This week in our Personal Liturgy series, we began to look at the third enemy of our spiritual health, self-reliance.
Self-reliance: living our day-to-day lives depending primarily on our own strength and resources.
Compared to the other enemies we’ve looked at so far in this series, apathy and distraction, self-reliance is a bit harder to identify and fight in our lives.
Now when Jesus saw the crowds, he went up on a mountainside and sat down. His disciples came to him, and he began to teach them. He said: “Blessed are the poor in spirit, for theirs is the kingdom of heaven."
Jesus says to live life in His kingdom, we must be poor in spirit. To be poor in spirit means we do not expect to make it through a normal day outside of the mercy and help of God and others. It means our need is not circumstantial, but rather, perpetual. Being poor in spirit means recognizing that we don’t have what it takes to help or save ourselves.
Those who are “rich in spirit” never need help, even in life’s crazy circumstances. They have enough resources to take care of themselves no matter what happens.
However, we are more “middle class in spirit”. When we inevitably come face to face with our own inability to change something and our own weakness, we pray. But on our normal days, we try to handle things on our own with no view of our need for God’s help.
Our culture, both secular and Christian, believes that we can handle anything that comes our way if we put our mind to it. We think that God will never give us more than we can handle, but that is not the case. This leads to people never asking for help and feeling crushed whenever they are forced to face their weakness. The truth is God will never give us more than He can handle. We need to acknowledge our weakness and need for God’s help in our lives.
For while we were still weak, at the right time Christ died for the ungodly.
How do we fight against self-reliance?
How do we fight to grow our dependence on God so that over time we experience more of His strength, power, and victory in our lives? The answer is, prayer. Prayer is meant to be an admission of our need, a reminder of our weakness, and an invitation for God to show off in our lives.
Prayer and self-reliance are inversely related.
When self-reliance is high, prayer is negligible. When we know we are in trouble and need help, prayer is flowing. We can use this to our advantage - we can use intentional prayer to decrease our self-reliance.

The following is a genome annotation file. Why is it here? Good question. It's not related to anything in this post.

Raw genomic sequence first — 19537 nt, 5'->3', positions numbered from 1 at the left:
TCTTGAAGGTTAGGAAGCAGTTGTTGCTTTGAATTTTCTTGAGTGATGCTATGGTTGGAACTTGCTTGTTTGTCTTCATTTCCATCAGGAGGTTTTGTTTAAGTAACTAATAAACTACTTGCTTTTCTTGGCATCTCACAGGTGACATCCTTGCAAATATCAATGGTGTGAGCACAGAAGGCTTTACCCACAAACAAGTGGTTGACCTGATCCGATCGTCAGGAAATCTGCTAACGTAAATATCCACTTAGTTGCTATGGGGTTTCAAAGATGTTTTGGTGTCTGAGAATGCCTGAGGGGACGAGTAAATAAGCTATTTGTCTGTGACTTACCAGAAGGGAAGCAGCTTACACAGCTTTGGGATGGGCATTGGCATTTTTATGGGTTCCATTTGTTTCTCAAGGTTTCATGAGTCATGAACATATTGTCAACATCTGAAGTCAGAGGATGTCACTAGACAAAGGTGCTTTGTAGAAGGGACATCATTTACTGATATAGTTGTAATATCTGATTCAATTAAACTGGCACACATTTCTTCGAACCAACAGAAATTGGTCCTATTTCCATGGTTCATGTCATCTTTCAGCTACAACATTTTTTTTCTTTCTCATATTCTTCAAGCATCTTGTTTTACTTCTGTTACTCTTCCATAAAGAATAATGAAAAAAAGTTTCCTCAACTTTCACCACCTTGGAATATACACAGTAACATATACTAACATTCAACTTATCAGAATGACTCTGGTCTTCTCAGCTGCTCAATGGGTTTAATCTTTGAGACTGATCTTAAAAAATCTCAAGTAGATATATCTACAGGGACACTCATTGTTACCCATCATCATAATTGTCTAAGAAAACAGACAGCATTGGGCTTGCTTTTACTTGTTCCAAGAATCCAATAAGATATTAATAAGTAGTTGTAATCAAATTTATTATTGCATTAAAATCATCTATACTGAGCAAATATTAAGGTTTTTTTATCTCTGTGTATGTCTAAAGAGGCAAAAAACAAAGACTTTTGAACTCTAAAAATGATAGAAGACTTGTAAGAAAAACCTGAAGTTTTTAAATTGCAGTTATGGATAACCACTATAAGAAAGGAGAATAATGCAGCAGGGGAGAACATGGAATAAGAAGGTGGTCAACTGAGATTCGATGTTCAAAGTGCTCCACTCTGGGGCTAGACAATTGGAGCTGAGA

In Matthew 6:5-13, Jesus gives us a tool to help us cultivate and walk in our poverty of spirit - the Lord’s Prayer. Jesus is teaching us how to depend on God through prayer and reject reliance on ourselves through this prayer. This prayer is short enough to memorize and use as a helpful daily reminder of our dependence on God.
The Lord’s Prayer as a Daily Prayer Guide:
Our Father in heaven, hallowed be your name,
Being poor in spirit starts with acknowledging that God is God and we are not. He is capable of answering prayers - we are not. We are to reset our mind on God’s worthiness to be prayed to.
Your kingdom come, your will be done, on earth as it is in heaven.
Pray that more and more people would submit to Him as their King. Pray that the earth would look more and more like heaven does and that God would powerfully work to reverse everything that has gone wrong in the earth because of sin.
Give us today our daily bread.
Asking God for daily bread means asking Him to provide for us physically, but also in every other arena of life - spiritually, emotionally, and relationally. This is again acknowledging our utter dependence on the Lord and asking for Him to provide.
And forgive us our debts,
This is a prompt for confession and a request for forgiveness. This is a chance for us to accept the gospel for our day and confess any outer, behavioral level ways we’ve sinned against God, as well as any inner, hidden ways our hearts have turned from Jesus.
As we also have forgiven our debtors.
If the gospel is true for us, then it’s true for others as well. If God’s grace is sufficient to free us from the debt we owed Him, then that same grace will release the debts of those who’ve sinned against us.
And lead us not into temptation, but deliver us from the evil one.
This is a chance for us to pray for protection and deliverance; to be honest about any areas we feel especially weak, tempted or attacked in right now. Acknowledge that you need God to help you with those things.
Let’s fight our self-reliance by incorporating the Lord’s prayer into our regular lives as a daily prayer guide. Even on our normal days with the regular frustrations and mundane tasks, let us become people who daily confess our need for a Savior and look to God in prayer to do the work that only He can do.